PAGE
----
Academics, the media, and obligations to discourse

If you haven’t read Haruki Murakami’s The Wind Up Bird Chronicle, stop what you are doing, cancel your appointments, go to the library and get a copy, and go sit outside and read it until you are done. It’s far more important than anything else you might have to do. Come back when you are done.

Are you done? Ok, we can go on. In an interview for the Believer, Murakami says:

In that sense, Noburu Wataya’s stance is, as you suggest, shallow and superficial. Precisely because his opinions are shallow an superficial, they communicate with great speed, and they have greater practical impact. What I wanted to convey to the reader that through my portrait of Noboru Wataya was the dangerous influence that contemporary media gladiators, who use such rhetoric as a weapon, exert on our society and our minds. We are practically surrounded by such people in our daily lives. Often, the opinions we presume to be our own turn out on closer inspection to be nothing but the parroting of theirs. It is chilling to think that in many instances we view the world through the media and speak to each other in the words of the media.

Noburu appears to be an academic at the beginning of the book, but then he runs for public office. He is mediagenic in the extreme, and he is arguably one of the most significant influences on my thinking about engaging with the media.

Some of my colleagues deplore the idea of talking to the press as useless self-promotion. It’s a time waster for junior faculty, they say. Peter Gordon, one of the most sensible people I know, gave me this advice early on: Don’t do it if you don’t enjoy it. Go ahead and do it if you do enjoy it. Yes, Peter is that awesome.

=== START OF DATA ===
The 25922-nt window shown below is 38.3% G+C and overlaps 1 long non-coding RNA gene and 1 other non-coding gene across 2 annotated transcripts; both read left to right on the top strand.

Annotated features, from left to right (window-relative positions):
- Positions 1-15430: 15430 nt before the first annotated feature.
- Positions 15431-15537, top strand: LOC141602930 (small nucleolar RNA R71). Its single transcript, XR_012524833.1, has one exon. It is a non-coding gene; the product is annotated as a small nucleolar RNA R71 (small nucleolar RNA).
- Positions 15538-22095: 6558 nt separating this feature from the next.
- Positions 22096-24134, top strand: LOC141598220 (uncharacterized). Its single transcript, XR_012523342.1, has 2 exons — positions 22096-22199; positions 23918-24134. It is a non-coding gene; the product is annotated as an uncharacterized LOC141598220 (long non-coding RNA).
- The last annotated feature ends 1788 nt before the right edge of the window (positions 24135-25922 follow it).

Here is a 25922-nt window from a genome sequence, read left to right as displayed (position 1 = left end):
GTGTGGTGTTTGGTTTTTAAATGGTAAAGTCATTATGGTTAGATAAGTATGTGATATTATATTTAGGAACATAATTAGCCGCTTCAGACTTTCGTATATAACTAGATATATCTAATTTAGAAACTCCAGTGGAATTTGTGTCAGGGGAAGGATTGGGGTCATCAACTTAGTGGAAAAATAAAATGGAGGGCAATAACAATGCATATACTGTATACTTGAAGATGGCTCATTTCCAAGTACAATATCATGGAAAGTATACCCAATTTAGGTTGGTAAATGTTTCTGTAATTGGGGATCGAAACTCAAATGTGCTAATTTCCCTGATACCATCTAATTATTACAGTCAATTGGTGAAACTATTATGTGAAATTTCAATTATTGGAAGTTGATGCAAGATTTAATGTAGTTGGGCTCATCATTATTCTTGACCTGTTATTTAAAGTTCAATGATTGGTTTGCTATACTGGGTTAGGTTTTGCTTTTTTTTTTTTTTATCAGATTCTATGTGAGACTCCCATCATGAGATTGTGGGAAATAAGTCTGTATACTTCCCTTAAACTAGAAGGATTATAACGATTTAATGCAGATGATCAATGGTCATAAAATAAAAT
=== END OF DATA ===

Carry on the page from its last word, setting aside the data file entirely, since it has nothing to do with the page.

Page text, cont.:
I’ve always been one to overthink everything, and I have these impressions, none of which lead to an argument one way or another.

1. Yes, things get reduced to sound bites and it’s very hard to have a high-level discussion in the noisy world of government and policy in a journalistic context.

2. But aren’t we as policy scholars *obligated* to get OUR ideas and sound bites out there in the hopes of influencing the discourse in SOME positive direction? My colleague Richard Green manages to get complex ideas out there, and so does Rapheal Bostic. We’re not in political science programs or sociology programs where we’re paid to sit on our butts and be academics. We’ve accepted positions–probably higher paying–in policy schools than in regular departments. Shouldn’t we be aware that our position in the university carries additional scholarly responsibilities?

3. Bitching about the media has not, as far as I can tell, led to reform.

4. Participating in the media has not, as far as I can tell, really pushed the discourse towards complexity and depth.

5. Since we don’t seem to have much influence in the media, may be it is a waste of time to engage at that level.

6. However, it’s hard to believe that simply sticking with academic presses and journal outlets that a handful of other academics really conveys impact, either. One of my senior faculty most vehemently opposed to media engagement, if you look at Google Scholar hits (admittedly unscientific) isn’t setting the scholarly world on fire, either.

Well, I’ve managed to talk myself into a circle.